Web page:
Ramona Teachers Vote to Authorize Strike

NBC 7 San Diego

The votes are in and the majority of teachers from the Ramona Unified School District have voted to authorize a strike “when and if it becomes necessary.”

On Wednesday, 99 percent of Ramona teachers had voted regarding a potential strike linked to teacher’s efforts to achieve a fair contract settlement with the district.

By more than a three-fourths majority, the Ramona Teachers Association overwhelmingly approved a vote authorizing the executive board to call for a strike action.

On Apr. 22, the school board unilaterally imposed a three-year contract for teachers which reflects a combination of salary cuts, furlough days and benefits contributions. Some of the cuts are retroactive, and will be taken out of teachers’ paychecks this month and next – unless teachers get the injunction they want to stop it.

The teacher’s union says the cuts are severe and the district has refused to bargain in good faith. The district says if it does not impose the cuts, the district will be insolvent and is prepared if there is a strike.

The district has put ads in the newspaper calling for substitute teachers, offering to pay subs $275 a day instead of the usual rate of $95.

The union believes about 70 percent of Ramona teachers voted on the matter on Tuesday, with the rest voting Wednesday at their respective schools.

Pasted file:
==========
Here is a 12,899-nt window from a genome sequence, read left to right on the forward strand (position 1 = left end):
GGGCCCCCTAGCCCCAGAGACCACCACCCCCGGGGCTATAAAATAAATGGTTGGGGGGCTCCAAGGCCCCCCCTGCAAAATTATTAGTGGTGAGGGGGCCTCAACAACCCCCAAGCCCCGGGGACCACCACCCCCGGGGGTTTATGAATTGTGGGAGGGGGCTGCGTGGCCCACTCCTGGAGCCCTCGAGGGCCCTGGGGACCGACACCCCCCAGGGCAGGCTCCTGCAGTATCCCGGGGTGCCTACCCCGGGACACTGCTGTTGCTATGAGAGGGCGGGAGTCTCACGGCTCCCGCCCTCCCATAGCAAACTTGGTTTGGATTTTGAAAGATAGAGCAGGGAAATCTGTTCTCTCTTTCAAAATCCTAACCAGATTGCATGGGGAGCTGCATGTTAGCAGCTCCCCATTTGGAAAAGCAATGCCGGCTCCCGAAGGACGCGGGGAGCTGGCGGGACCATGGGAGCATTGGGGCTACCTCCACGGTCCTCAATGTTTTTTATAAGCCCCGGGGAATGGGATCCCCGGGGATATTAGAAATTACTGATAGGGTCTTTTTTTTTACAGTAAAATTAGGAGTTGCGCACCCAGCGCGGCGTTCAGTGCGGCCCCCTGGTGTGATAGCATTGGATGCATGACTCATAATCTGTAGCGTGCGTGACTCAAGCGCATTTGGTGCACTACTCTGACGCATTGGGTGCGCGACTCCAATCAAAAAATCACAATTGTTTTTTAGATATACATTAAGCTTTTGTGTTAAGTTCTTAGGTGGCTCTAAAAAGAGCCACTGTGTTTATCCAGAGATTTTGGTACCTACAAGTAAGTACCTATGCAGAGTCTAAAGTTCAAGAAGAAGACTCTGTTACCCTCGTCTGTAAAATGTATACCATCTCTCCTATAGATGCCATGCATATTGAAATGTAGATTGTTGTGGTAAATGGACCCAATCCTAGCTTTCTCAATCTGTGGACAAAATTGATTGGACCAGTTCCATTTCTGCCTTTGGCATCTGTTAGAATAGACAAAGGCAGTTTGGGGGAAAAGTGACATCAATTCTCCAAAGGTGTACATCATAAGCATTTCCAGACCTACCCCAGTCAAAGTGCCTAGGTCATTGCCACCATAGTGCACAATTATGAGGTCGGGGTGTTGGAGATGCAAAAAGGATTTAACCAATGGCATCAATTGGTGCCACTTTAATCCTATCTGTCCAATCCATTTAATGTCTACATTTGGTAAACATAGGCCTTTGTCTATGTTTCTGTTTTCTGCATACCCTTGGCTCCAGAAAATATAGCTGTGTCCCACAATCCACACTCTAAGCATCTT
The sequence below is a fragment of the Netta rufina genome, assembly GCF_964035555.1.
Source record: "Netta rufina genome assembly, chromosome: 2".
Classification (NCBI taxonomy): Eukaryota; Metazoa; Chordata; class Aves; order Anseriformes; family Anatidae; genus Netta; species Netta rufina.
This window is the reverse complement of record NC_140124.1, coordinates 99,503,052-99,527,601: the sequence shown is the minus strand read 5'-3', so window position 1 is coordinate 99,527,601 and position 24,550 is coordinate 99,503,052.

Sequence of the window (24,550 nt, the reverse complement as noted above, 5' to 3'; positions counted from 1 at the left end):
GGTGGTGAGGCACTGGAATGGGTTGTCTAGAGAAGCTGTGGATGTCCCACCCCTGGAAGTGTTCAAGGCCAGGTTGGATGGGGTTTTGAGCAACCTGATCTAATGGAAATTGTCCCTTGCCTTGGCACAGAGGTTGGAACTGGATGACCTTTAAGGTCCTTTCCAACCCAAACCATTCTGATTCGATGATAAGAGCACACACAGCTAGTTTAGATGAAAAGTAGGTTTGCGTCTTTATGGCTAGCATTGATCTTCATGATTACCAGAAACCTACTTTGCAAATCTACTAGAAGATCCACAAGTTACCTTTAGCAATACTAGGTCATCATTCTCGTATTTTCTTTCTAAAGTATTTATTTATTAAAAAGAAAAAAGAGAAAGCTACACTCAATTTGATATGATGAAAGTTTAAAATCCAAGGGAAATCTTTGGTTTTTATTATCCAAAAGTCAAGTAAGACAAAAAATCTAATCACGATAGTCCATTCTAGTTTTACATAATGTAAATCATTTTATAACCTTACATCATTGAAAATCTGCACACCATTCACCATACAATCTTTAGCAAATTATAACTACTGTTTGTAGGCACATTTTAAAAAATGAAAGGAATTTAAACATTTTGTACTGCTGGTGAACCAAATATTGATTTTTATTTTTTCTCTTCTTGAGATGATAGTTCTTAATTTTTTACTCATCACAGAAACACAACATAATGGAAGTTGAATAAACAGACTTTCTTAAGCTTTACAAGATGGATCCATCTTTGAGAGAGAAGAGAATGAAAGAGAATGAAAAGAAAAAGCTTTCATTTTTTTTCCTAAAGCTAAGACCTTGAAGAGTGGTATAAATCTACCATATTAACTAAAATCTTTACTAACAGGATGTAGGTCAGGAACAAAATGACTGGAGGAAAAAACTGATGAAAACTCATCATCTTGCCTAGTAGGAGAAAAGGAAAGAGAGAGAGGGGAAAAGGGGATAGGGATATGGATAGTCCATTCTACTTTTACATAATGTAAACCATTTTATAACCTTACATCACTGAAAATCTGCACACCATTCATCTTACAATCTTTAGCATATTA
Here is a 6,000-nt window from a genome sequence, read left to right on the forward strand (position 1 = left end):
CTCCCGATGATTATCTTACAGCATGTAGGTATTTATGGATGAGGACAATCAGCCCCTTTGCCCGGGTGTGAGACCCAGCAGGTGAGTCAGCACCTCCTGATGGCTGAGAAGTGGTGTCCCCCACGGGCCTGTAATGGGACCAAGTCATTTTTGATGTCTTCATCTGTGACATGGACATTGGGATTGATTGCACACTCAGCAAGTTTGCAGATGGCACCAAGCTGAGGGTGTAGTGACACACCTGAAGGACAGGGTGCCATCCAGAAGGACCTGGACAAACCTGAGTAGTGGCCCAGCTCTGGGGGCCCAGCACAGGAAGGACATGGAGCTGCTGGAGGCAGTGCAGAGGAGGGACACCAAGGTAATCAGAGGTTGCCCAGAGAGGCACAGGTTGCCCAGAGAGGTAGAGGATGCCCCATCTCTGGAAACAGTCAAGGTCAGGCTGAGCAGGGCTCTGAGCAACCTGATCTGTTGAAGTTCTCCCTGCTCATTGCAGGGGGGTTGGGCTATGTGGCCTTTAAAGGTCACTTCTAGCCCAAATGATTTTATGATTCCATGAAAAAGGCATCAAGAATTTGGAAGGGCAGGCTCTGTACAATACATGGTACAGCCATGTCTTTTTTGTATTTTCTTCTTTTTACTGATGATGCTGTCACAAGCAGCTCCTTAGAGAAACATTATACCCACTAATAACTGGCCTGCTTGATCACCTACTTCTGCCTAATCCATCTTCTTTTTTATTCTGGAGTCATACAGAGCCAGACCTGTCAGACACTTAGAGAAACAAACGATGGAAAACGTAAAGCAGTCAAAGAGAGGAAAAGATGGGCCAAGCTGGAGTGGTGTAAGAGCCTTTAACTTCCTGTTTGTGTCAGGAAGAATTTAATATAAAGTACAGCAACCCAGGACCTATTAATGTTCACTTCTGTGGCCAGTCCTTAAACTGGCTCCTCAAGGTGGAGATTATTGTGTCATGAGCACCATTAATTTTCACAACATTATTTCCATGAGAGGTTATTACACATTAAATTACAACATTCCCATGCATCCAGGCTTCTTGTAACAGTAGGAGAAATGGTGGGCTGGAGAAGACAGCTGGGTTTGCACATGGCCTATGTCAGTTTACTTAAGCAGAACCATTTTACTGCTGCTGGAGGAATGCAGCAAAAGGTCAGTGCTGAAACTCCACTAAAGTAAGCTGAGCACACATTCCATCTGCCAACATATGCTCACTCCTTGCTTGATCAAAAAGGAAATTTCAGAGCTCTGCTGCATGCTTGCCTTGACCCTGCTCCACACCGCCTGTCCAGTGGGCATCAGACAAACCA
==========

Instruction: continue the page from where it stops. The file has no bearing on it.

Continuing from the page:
“We’re disappointed it has come to where we are at this moment and we were hoping cooler heads would prevail and maybe there might be some kind of resolution, which I can’t anticipate at the moment,” said Ramona Superintendent Robert Graeff, Ed.D.

The final count on the votes came into union office late Wednesday.

The last time there was a teacher’s strike in Ramona was in 1976. Ramona Teacher’s Union president Donna Braye-Romero says teachers don’t want to strike, but will do so if necessary.

“We don’t want it to be a strike; we want it to be an injunction and we come back to the table and the district decides to be reasonable and not ask for as deep cuts. That’s what we’re hoping for,” said Braye-Romero.

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